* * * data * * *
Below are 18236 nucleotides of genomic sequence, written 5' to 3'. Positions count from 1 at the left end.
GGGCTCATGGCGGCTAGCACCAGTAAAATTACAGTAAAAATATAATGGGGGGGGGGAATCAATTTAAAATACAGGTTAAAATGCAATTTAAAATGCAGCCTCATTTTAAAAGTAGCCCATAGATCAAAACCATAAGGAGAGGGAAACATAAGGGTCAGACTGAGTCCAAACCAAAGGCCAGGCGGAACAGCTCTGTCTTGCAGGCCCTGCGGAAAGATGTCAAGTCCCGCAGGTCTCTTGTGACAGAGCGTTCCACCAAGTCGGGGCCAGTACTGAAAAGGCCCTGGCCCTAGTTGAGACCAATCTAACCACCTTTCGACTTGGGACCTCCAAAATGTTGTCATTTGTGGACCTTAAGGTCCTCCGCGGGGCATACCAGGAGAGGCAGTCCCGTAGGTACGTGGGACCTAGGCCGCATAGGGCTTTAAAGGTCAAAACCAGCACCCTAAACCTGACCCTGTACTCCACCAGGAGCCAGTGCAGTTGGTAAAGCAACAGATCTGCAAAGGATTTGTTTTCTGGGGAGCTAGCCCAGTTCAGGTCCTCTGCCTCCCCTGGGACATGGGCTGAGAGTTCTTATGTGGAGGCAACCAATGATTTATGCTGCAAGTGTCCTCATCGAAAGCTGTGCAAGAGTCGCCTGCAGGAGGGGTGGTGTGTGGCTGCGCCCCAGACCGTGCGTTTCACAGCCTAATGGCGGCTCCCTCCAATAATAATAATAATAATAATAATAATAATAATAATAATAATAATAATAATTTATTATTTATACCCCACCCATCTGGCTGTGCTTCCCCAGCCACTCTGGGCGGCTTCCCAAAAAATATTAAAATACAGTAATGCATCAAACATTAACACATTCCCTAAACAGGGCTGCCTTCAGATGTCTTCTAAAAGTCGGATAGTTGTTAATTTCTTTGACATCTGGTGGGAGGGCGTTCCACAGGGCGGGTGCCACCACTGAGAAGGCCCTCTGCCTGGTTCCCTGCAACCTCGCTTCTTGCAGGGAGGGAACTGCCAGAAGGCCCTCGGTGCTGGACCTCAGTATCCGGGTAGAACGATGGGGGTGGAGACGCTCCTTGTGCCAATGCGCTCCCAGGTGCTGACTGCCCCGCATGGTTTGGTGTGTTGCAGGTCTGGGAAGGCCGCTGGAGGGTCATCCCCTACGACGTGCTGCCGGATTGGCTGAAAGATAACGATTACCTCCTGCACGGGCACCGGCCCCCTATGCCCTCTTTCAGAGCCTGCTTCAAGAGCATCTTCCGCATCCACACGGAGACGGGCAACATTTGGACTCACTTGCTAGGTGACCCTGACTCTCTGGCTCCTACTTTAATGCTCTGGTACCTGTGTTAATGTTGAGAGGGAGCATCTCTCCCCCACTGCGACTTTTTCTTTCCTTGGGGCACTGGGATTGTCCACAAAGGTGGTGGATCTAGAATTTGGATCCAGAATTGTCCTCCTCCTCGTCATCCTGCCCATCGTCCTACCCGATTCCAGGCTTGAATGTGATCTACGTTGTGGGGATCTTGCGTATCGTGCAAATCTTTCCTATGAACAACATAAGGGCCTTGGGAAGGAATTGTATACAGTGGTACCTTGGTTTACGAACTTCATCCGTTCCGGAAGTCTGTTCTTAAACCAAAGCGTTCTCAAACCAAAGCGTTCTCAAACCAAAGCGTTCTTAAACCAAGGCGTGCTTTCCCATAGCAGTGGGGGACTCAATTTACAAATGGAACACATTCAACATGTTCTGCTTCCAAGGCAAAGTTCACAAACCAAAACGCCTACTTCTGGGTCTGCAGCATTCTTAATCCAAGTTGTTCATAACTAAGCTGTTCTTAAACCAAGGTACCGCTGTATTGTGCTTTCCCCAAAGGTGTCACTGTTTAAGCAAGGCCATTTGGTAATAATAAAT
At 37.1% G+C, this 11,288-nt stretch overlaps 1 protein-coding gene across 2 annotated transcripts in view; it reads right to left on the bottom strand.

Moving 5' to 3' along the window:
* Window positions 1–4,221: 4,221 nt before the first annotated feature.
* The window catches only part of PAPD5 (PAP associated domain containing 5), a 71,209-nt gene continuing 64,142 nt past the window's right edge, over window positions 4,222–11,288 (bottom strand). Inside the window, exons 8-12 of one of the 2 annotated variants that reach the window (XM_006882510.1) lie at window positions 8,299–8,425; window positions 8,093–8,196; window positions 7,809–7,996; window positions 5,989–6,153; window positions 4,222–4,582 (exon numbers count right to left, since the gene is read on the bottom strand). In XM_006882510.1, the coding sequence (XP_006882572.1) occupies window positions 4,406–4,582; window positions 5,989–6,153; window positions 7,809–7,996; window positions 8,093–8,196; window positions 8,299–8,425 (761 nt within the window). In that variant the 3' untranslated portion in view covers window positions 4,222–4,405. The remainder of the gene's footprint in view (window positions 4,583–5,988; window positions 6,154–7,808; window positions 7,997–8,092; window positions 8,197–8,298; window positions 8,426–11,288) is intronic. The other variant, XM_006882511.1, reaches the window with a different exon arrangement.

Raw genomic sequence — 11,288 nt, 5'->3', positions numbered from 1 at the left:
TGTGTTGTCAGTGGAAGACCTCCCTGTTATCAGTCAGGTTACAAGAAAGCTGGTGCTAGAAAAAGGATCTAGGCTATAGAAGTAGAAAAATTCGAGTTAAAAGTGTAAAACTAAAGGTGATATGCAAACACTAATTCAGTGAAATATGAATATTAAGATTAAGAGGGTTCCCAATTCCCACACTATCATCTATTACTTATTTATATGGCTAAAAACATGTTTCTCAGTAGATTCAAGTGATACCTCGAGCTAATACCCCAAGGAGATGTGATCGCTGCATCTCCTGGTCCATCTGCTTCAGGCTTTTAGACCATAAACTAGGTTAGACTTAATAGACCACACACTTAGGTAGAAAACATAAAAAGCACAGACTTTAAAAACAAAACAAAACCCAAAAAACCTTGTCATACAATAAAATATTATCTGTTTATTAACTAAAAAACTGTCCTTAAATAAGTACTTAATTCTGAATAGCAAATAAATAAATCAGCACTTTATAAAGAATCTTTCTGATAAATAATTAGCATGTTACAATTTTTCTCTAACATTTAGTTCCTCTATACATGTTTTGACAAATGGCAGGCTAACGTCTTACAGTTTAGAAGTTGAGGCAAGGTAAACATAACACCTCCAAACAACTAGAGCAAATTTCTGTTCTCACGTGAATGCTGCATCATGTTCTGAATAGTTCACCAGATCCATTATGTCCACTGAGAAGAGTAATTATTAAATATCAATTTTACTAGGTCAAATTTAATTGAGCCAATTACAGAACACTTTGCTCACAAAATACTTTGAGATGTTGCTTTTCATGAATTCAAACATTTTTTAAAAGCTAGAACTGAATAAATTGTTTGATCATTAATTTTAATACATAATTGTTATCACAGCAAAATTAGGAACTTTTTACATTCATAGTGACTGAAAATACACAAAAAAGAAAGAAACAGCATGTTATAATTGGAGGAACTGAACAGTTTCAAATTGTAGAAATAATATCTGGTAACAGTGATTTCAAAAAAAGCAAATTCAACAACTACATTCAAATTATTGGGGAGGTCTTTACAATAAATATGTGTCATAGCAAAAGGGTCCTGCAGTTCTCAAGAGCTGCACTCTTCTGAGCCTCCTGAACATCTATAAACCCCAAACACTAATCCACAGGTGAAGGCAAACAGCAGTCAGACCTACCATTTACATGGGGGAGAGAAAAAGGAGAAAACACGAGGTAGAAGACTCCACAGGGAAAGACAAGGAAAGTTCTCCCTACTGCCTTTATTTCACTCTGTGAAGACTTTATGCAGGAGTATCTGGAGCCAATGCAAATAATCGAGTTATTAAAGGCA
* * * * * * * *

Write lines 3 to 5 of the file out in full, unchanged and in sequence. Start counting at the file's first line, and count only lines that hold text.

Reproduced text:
At 37.1% G+C, this 11,288-nt stretch overlaps 1 protein-coding gene across 2 annotated transcripts in view; it reads right to left on the bottom strand.

Moving 5' to 3' along the window:
* Window positions 1–4,221: 4,221 nt before the first annotated feature.